At 2.6oz (75 grams) and 2.25 inches square (6cm) the SGI 4GE7MCM is a beast of a graphics chip. More properly called a Geometry Engine was, the GE7 was responsible for all the graphics processing in SGI Indigo2 workstations. The Indigo2 Extreme graphics option consisted of a pair of these MCMs (Multi-Chip-Module). Each one contains 4 GE7 Geometry Engines providing 32MFLOPS of performance each. Each GE7 consists of a custom 80,000 gate array from LSI (for a total of 320,000 gates and 128MFLOPS per MCM). This performance level was, ironically, better then the main system CPU (35MFLOPs for the 200MHz R4400 option).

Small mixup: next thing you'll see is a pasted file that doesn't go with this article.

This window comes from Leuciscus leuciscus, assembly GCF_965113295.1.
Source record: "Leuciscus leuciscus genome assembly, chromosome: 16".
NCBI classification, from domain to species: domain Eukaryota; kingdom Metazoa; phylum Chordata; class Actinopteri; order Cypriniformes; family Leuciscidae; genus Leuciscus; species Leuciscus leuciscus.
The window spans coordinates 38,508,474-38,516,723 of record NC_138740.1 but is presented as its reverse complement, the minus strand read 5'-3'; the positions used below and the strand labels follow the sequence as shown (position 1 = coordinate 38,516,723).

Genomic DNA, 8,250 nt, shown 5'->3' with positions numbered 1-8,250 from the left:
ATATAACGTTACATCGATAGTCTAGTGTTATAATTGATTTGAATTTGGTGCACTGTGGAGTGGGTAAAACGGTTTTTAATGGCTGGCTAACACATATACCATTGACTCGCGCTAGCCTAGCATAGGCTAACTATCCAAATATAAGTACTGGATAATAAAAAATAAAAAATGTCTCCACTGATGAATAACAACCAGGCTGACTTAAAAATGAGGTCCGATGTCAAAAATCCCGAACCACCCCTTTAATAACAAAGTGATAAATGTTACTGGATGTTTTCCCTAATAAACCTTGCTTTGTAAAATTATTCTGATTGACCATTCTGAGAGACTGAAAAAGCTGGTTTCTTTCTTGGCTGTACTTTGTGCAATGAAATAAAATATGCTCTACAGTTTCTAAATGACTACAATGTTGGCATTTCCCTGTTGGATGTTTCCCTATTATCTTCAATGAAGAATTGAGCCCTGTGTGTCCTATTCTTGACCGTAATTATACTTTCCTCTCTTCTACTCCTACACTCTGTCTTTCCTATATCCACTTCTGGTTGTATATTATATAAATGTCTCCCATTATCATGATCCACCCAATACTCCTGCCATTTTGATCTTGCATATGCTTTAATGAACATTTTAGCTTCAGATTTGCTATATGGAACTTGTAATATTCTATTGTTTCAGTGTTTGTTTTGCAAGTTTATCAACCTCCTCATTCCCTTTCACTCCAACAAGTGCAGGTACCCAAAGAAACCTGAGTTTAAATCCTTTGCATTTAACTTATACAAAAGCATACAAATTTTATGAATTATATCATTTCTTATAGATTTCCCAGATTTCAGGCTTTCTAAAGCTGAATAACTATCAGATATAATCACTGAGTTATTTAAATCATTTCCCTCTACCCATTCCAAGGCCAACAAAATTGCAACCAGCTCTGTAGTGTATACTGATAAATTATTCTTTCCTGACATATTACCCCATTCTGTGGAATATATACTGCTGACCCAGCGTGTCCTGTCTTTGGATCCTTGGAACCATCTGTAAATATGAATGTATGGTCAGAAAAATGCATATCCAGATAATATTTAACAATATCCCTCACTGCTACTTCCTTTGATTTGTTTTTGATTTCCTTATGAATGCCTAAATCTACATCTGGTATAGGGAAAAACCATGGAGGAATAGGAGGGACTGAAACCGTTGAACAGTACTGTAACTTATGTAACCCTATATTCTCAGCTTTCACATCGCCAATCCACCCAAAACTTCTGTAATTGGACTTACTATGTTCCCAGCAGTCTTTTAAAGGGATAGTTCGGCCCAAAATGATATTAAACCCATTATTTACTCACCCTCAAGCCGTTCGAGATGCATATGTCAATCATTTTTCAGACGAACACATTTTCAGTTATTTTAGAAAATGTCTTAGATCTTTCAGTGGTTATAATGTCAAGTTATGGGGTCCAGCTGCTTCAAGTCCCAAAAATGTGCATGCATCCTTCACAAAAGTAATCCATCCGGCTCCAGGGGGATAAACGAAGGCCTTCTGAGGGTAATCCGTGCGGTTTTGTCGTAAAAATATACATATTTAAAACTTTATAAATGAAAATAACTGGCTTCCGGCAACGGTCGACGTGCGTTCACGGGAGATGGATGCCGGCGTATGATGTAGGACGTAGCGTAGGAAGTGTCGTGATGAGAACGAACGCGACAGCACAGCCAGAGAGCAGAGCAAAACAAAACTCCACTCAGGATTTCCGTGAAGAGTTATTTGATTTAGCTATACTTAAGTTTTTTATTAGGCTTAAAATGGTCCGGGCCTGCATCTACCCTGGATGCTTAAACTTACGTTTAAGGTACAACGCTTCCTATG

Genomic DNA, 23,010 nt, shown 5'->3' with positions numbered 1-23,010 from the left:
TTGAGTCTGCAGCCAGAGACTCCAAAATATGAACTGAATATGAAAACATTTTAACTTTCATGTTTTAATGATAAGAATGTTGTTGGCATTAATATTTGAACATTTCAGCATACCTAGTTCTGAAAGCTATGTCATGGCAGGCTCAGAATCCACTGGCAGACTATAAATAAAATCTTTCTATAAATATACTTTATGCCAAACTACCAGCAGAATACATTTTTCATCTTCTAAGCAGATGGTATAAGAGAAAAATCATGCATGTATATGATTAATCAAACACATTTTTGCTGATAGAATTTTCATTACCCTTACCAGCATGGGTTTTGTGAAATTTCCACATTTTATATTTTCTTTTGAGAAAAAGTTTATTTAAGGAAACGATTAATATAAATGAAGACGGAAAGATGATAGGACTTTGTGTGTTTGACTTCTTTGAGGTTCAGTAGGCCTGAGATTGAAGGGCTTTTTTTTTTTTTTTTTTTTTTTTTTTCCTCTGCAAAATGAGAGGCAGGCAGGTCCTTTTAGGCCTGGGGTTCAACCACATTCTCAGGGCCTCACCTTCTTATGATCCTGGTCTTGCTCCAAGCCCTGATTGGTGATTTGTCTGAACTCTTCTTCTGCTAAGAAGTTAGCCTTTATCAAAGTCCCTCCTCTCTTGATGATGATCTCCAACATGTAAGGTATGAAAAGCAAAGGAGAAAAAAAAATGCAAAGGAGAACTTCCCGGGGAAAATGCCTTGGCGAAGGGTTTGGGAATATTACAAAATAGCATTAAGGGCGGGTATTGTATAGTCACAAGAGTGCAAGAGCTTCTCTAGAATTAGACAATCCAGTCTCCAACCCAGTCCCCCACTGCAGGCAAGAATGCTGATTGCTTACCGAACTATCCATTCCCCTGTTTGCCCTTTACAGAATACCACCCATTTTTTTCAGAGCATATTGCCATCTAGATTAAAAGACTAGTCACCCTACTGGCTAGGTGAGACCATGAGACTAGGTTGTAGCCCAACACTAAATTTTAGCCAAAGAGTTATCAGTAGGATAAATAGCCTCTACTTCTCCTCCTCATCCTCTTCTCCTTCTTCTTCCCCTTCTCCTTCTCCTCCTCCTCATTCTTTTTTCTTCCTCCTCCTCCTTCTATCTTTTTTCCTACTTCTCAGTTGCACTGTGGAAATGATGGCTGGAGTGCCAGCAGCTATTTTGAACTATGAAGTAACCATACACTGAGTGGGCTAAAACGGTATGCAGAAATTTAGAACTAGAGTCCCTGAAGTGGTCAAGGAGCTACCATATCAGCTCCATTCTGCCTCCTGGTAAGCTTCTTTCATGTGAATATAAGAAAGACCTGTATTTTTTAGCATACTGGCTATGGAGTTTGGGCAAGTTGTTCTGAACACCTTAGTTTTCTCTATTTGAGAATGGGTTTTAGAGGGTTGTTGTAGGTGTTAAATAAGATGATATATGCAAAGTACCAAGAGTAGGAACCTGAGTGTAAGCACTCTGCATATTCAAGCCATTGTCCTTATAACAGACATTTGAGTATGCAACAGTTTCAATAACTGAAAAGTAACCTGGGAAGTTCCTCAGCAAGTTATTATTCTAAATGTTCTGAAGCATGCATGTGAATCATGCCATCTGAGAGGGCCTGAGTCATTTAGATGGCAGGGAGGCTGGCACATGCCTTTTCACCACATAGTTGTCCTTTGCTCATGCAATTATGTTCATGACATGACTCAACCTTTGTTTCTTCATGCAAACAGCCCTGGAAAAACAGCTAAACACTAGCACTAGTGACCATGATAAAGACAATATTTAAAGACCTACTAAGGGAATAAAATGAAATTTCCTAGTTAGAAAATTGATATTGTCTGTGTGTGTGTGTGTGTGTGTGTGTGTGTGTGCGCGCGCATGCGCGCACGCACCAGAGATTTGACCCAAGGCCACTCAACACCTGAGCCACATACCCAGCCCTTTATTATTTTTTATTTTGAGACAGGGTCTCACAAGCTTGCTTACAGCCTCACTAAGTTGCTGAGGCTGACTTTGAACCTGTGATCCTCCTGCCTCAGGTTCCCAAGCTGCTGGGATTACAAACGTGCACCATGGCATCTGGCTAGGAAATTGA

Each of the black ‘caps’ on the chip covers a single GE7 Engine. A similar design was used for the XZ Graphics system that had only 4 total GE7 cores. This was either implemented with 2 of the large MCMs that had only 2 GE7s in them (same package however) that were marked 2GE7MCM, or, later, a single surface mount MCM containing 4 GE7 engines. All were manufactured by LSI. In total the Extreme Graphics subsystem had no less then 31 custom gate arrays from LSI for a total of over 1.2 million gates. At an average of 2 transistors per gate that works out to around 2.5 million transistors, a considerable amount for a graphics system in 1993. Today’s graphics chips pack in transistors numbering in the billions, the Geforce GTX 680 has a total of 3.54 billion transistors, and performance measured in TFLOPS, again for the GTX 680, 3.09TFLOPS. Today’s graphics chips cannot, however, compete with the magnificent looks of the GE7’s giant MCM package.